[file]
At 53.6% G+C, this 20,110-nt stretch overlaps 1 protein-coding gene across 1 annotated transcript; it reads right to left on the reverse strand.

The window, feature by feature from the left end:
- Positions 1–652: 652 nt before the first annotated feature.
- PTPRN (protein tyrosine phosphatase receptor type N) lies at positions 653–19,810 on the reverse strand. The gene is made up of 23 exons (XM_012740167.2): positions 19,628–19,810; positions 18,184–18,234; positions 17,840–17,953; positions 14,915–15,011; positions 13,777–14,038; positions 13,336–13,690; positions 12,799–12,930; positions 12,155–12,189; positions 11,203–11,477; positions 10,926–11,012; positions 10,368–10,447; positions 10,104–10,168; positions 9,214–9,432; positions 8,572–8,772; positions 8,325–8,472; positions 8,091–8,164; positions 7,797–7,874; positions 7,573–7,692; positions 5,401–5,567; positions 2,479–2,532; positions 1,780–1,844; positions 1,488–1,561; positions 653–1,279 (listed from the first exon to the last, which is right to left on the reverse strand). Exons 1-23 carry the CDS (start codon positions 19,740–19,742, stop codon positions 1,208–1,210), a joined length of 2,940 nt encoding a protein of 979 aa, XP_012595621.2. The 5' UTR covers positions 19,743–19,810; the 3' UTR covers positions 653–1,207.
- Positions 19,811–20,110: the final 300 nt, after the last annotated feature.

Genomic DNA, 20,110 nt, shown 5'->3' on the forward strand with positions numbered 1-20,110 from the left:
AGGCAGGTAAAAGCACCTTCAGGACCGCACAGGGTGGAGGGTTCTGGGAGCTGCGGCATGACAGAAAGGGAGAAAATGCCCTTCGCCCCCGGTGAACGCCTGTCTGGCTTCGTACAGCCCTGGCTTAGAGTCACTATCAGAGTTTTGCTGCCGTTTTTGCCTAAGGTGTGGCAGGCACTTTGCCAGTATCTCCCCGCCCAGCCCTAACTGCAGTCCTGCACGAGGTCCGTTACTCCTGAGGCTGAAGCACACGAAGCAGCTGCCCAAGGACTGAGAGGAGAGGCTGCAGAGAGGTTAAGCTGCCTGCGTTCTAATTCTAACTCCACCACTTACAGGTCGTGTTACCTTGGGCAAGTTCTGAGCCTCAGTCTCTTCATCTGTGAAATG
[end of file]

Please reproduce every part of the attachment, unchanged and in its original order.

At 53.6% G+C, this 20,110-nt stretch overlaps 1 protein-coding gene across 1 annotated transcript; it reads right to left on the reverse strand.

The window, feature by feature from the left end:
- Positions 1–652: 652 nt before the first annotated feature.
- PTPRN (protein tyrosine phosphatase receptor type N) lies at positions 653–19,810 on the reverse strand. The gene is made up of 23 exons (XM_012740167.2): positions 19,628–19,810; positions 18,184–18,234; positions 17,840–17,953; positions 14,915–15,011; positions 13,777–14,038; positions 13,336–13,690; positions 12,799–12,930; positions 12,155–12,189; positions 11,203–11,477; positions 10,926–11,012; positions 10,368–10,447; positions 10,104–10,168; positions 9,214–9,432; positions 8,572–8,772; positions 8,325–8,472; positions 8,091–8,164; positions 7,797–7,874; positions 7,573–7,692; positions 5,401–5,567; positions 2,479–2,532; positions 1,780–1,844; positions 1,488–1,561; positions 653–1,279 (listed from the first exon to the last, which is right to left on the reverse strand). Exons 1-23 carry the CDS (start codon positions 19,740–19,742, stop codon positions 1,208–1,210), a joined length of 2,940 nt encoding a protein of 979 aa, XP_012595621.2. The 5' UTR covers positions 19,743–19,810; the 3' UTR covers positions 653–1,207.
- Positions 19,811–20,110: the final 300 nt, after the last annotated feature.

Genomic DNA, 20,110 nt, shown 5'->3' on the forward strand with positions numbered 1-20,110 from the left:
AGGCAGGTAAAAGCACCTTCAGGACCGCACAGGGTGGAGGGTTCTGGGAGCTGCGGCATGACAGAAAGGGAGAAAATGCCCTTCGCCCCCGGTGAACGCCTGTCTGGCTTCGTACAGCCCTGGCTTAGAGTCACTATCAGAGTTTTGCTGCCGTTTTTGCCTAAGGTGTGGCAGGCACTTTGCCAGTATCTCCCCGCCCAGCCCTAACTGCAGTCCTGCACGAGGTCCGTTACTCCTGAGGCTGAAGCACACGAAGCAGCTGCCCAAGGACTGAGAGGAGAGGCTGCAGAGAGGTTAAGCTGCCTGCGTTCTAATTCTAACTCCACCACTTACAGGTCGTGTTACCTTGGGCAAGTTCTGAGCCTCAGTCTCTTCATCTGTGAAATG